Camino de Santiago del Ebro
The Camino del Ebro are the stages on the Camino de Santiago that run along the course of the River Ebro, the second longest in Spain. This route departs from the mouth of the river, in Deltebre, and ends in Logrono, where the route joins the Camino Frances, to arrive in Santiago de Compostela.
The route of the Camino del Ebro has a length of 440 kilometres. The route consists of 17 stages on foot, until finishing in Logrono. If we decide to do this route by bike we can complete the tour in a week.
Legend has it that St James the Apostle travelled on this route during his evangelizing work. In addition, to witness an apparition of the Virgin Mary in the Basilica of the Pillar of Zaragoza.
From Logrono to Santiago de Compostela there are 27 more stages. If it seems like too many days, you can choose to start your tour on the Camino Frances from Logrono. Tell us who you would like to live the experience with and on what dates and we will arrange everything for you.
Below, we provide you with more information about the stages on the Camino del Ebro. We also tell you what the critical points and the hardest stages are, in case you have decided to complete the bike tour.
Camino del Ebro: stages
The Camino del Ebro has 27 stages of 25 kilometres on average per day, although some can reach more than 30 km of travel. This route stage itinerary is as follows:
- Deltebre – Sant Carles de la Ràpita: 21,9 km
- Sant Carles de la Ràpita – Tortosa: 28,6 km
- Tortosa – Xerta: 14,2 km
- Xerta – Gandesa: 27,0 km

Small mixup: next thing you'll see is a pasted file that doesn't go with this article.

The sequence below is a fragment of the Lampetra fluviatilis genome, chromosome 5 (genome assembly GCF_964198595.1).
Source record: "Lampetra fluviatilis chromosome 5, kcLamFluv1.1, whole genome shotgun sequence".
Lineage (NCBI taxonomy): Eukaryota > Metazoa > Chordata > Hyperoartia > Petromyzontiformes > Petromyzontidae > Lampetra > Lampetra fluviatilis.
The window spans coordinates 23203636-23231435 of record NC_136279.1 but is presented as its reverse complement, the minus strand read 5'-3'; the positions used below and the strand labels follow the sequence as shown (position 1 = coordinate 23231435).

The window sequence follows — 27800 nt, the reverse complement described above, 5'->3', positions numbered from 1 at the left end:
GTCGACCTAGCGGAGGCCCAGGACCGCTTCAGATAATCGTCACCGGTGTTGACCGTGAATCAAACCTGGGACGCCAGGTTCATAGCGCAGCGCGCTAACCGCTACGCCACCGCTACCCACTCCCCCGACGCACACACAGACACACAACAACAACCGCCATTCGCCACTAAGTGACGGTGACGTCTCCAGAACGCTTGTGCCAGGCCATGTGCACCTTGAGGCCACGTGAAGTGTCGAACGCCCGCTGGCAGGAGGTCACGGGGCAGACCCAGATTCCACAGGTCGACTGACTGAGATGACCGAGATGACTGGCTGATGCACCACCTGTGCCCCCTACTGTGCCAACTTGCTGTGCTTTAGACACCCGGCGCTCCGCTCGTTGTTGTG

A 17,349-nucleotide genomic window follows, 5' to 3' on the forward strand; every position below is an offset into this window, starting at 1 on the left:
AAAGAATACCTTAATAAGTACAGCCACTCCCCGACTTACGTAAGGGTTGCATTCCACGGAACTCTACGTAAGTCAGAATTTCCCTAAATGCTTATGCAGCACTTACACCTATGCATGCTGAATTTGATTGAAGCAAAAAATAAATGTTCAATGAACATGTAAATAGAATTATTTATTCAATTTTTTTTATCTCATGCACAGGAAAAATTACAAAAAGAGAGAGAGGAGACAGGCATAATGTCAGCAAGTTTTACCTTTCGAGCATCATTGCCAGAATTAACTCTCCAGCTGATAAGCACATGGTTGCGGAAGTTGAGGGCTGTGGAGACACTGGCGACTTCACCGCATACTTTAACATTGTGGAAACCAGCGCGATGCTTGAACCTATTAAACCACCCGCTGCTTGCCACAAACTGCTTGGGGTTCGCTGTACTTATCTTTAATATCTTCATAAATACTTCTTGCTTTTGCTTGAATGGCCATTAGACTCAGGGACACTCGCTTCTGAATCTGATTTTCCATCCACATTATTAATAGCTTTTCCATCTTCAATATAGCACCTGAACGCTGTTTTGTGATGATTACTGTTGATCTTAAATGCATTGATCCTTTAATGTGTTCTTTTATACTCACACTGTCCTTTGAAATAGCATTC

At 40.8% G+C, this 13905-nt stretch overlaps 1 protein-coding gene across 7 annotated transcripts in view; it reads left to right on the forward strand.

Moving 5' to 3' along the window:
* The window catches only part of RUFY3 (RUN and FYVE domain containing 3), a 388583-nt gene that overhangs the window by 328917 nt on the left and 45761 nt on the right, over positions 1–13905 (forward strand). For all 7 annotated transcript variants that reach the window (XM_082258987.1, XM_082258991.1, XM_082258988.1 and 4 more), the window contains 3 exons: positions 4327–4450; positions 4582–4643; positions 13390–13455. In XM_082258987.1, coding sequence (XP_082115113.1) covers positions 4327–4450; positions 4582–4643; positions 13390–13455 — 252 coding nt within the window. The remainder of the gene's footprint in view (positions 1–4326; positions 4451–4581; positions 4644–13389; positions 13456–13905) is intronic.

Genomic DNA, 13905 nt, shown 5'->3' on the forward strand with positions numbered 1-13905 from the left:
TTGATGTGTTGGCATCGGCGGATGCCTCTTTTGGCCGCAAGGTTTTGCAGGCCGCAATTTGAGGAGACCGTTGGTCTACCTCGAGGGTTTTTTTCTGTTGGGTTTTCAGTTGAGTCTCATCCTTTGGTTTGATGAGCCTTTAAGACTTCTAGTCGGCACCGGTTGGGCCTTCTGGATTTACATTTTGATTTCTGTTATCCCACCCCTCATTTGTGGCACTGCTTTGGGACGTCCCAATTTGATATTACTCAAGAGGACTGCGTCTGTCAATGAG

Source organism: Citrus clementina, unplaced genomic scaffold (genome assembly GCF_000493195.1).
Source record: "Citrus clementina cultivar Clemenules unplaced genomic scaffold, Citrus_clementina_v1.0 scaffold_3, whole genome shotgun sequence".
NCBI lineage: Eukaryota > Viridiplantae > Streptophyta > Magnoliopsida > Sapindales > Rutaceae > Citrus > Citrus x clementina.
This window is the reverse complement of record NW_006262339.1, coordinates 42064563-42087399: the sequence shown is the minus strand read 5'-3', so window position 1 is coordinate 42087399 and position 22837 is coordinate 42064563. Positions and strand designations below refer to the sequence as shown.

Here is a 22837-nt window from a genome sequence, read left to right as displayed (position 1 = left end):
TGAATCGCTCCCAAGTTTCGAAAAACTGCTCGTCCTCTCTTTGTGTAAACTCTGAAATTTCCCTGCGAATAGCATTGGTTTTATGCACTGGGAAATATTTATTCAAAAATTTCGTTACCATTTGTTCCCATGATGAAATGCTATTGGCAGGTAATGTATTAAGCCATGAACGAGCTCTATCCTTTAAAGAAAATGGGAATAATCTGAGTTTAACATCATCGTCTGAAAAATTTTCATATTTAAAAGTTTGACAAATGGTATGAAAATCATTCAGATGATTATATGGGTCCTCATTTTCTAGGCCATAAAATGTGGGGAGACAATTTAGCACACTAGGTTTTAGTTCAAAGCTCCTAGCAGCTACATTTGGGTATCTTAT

- Gandesa – Fabara: 30,3 km
- Fabara – Caspe: 20,9 km
- Caspe – Escatrón: 30,3 km
- Escatrón – Quinto: 31,7 km
- Quinto – El Burgo de Ebro: 29,6 km
- El Burgo de Ebro – Zaragoza: 18,0 km
- Zaragoza – Alagón: 28,7 km
- Alagón – Gallur: 21,2 km
- Gallur – Tudela: 36,3 km
- Tudela – Alfaro: 24,2 km
- Alfaro – Calahorra: 24,7 km
- Calahorra – Alcanadre: 20,2 km
- Alcanadre – Logroño: 32,3 km
The signage on the Camino del Ebro is quite good. This route has the advantage that, as it follows the same route as the Camino Natural del Ebro GR-99, you will find two sets of signs along it.
The landscape on the Camino de Santiago del Ebro is quite varied. In the early stages, delta wetlands and Mediterranean forests predominate, gradually giving way to the arid lands of the mountains and irrigated crops.
Camino del Ebro by bike
You can do more than 90% of the itinerary on the Camino del Ebro by bike, following the official route, without having to deviate by alternative routes. The stages on which you will find the most difficulties are:
- Stage 4: Xerta – Gandesa. On the stretch from La Fontcalda to Gandesa, people who do the Camino del Ebro by bike will have to deviate along the road.
- Stage 6. From Fabara to Caspe you will find some very deteriorated sections and if you do not have a good bike you will have to take an alternative route to complete the stage.
- Etapa 8: Escatron – Quinto. At the exit of the Monastery of Rueda and on the descent to Sastago, people who do this Camino by bike will have to deviate again onto the road.
For the time being, we say goodbye. We hope that the information we have provided in this article about the Camino del Ebro has been useful to you. Remember that if you want to do the Camino de Santiago with us, you can request more information right here.